This is everywhere the Bible’s perspective: whatever you do, whether in word or in deed, do it all to the glory of God. Solomon was no doubt right to think that he was giving glory to God not only by building for him the most glorious, costly, and beautiful sanctuary in the world but as well by building an impressive complex of government halls, offices, and palaces. Israel was Yahweh’s people and he was Yahweh’s king! The palace should reflect that fact as the temple did. He would not have thought, and we should not think, that if we work at our calling we are subtracting from God’s glory.
Perhaps the best illustration of this given us in the Bible is Paul’s instruction about staying single or getting married in 1 Corinthians 7. You remember what he says there. He wishes that all Christians could remain single as he was and so remain free to devote themselves to the greatest possible extent to the work of the Lord. But he knows that this is not possible. One man has the gift of celibacy and another does not. Indeed, most do not. But the way he puts it is very interesting and revealing.
Paul says that when a man or woman marries, he cannot any longer be completely devoted to the Lord. Rather, he must take of that time and energy and commitment of resources that would otherwise be given to God and give it instead to his wife or to her husband. Paul even puts it more bluntly: a married man’s interests or a married woman’s interests are divided (7:32-35). Now, that would seem not to be a good thing. We remember our Lord’s remark, “You cannot serve both God and money.” Surely our Creator and our Savior has a right to our undivided attention and loyalty.
But then Paul goes on to say that, though it will result in divided interests, if a man or woman wishes to marry he or she is free to do so, there is no sin involved. Now that’s a remarkable statement. Paul knew very well that most Christian adults would marry. He knew that the church would be, almost always and everywhere, a community of families: husbands and wives, mothers and fathers, and children. In Ephesians and Colossians, when he speaks to various parts of the church, this is how he divides the congregation up: husbands and wives and parents and children. He doesn’t speak to singles. Not because there weren’t any, there were surely. And Paul had something to say about their lives and the important nature of that calling from God, but they were relatively a minority and so he speaks to the families and the parts of those families. There is no sin, he says, in getting married; far from it. It is the ordinary calling of Christian men and women and had been from the beginning. The Bible makes this clear.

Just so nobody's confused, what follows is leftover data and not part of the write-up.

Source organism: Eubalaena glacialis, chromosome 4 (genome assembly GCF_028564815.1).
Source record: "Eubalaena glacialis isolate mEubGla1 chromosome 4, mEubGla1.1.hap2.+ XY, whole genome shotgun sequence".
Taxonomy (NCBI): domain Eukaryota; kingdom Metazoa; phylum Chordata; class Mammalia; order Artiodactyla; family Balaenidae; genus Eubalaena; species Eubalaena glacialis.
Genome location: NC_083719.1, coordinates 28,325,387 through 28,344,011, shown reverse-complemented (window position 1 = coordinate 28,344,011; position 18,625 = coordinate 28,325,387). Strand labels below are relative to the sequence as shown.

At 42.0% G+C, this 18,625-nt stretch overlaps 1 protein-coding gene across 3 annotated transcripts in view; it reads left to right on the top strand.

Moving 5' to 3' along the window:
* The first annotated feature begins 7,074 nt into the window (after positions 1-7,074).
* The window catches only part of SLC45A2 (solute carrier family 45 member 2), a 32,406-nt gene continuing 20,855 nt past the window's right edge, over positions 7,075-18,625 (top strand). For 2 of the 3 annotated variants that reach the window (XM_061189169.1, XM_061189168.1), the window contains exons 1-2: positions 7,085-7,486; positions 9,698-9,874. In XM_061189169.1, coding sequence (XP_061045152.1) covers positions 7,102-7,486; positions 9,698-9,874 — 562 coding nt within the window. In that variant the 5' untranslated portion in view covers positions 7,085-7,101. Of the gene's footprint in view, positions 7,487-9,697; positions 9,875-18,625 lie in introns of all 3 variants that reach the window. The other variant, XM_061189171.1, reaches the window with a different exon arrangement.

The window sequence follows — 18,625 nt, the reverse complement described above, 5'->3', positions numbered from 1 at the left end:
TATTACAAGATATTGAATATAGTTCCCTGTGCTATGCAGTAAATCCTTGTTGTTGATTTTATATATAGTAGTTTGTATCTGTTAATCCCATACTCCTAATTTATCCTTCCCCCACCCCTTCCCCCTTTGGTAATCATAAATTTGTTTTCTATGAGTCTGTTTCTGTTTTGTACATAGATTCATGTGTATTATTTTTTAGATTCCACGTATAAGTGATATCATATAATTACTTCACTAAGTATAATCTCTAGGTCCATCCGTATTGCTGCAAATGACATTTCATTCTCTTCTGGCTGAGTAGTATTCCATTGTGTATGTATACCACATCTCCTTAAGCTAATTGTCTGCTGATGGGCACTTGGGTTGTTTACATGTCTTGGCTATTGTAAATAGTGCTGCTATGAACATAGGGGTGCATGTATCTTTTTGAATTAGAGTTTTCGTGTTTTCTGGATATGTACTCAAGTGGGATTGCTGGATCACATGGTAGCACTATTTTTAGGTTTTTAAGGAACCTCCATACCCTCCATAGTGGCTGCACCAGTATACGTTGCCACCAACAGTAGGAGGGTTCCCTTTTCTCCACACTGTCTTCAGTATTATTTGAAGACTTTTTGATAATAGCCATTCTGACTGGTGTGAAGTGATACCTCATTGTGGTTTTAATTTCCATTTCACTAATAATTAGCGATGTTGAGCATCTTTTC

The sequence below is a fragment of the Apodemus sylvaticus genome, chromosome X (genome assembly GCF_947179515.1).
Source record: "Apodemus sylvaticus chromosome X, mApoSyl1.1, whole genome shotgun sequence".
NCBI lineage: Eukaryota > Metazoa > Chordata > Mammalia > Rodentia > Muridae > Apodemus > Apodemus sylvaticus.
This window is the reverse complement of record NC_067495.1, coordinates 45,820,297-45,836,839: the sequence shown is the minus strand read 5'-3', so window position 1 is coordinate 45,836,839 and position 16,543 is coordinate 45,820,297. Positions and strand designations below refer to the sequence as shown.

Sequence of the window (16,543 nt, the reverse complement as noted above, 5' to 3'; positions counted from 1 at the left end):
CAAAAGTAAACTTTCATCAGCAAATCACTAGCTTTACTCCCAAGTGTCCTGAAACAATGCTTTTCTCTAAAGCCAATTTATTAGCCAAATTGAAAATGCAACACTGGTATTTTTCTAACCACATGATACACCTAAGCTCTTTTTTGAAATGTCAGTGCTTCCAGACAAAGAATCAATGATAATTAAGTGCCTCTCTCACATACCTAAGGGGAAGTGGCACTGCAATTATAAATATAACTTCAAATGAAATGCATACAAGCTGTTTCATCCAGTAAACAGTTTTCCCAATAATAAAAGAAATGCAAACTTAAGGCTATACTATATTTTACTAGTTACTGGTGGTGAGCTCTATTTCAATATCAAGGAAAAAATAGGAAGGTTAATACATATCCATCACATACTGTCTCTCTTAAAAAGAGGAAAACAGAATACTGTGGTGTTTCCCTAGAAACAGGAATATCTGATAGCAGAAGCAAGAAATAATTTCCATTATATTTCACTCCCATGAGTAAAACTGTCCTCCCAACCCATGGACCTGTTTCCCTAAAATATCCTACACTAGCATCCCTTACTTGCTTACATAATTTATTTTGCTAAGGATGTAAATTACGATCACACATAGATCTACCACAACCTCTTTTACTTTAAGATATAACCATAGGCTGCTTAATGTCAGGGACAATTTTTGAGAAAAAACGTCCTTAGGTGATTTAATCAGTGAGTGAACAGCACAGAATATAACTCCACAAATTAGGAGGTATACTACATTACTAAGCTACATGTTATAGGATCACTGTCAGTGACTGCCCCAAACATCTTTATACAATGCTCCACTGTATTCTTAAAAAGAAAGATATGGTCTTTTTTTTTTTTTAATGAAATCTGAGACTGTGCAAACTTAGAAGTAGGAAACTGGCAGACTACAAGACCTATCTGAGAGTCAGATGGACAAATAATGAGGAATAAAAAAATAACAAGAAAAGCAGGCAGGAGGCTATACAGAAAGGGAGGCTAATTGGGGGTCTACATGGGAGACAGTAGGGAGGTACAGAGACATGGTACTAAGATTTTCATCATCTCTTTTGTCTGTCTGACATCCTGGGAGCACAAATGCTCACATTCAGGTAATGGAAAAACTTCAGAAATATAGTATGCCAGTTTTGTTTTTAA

So, when Paul says that the interests of a man are divided when he marries, or the interests of a woman are divided when she marries, he is manifestly not saying that they shouldn’t be divided. He is acknowledging that a husband must take some of the time and attention he might otherwise pay directly to the Lord and give them instead to his wife. The Lord expects this of him. It is what it means for a man to love his wife as Christ loved the church. In other words, the Lord does not begrudge the fact that one of his men or women is now giving to another what might otherwise have been given to him. Quite the contrary, he not only expects that it should be so, he demands that it be so. He does not regard the time and attention given by a Christian man to his wife as anything taken from him in the truest sense. He regards it in fact as something that has been given to him. You do not glorify God by neglecting your wife to work on some church project any more than Solomon would have glorified God by devoting himself entirely to the temple and forgetting about his duties as Israel’s king. You glorify God by worshipping him at church and by contributing to the ministry of the gospel, but you also glorify God by building a happy, holy marriage, by raising your children to love and serve the Lord – a work that takes time and money – and by being the most faithful and hardworking employee at your firm.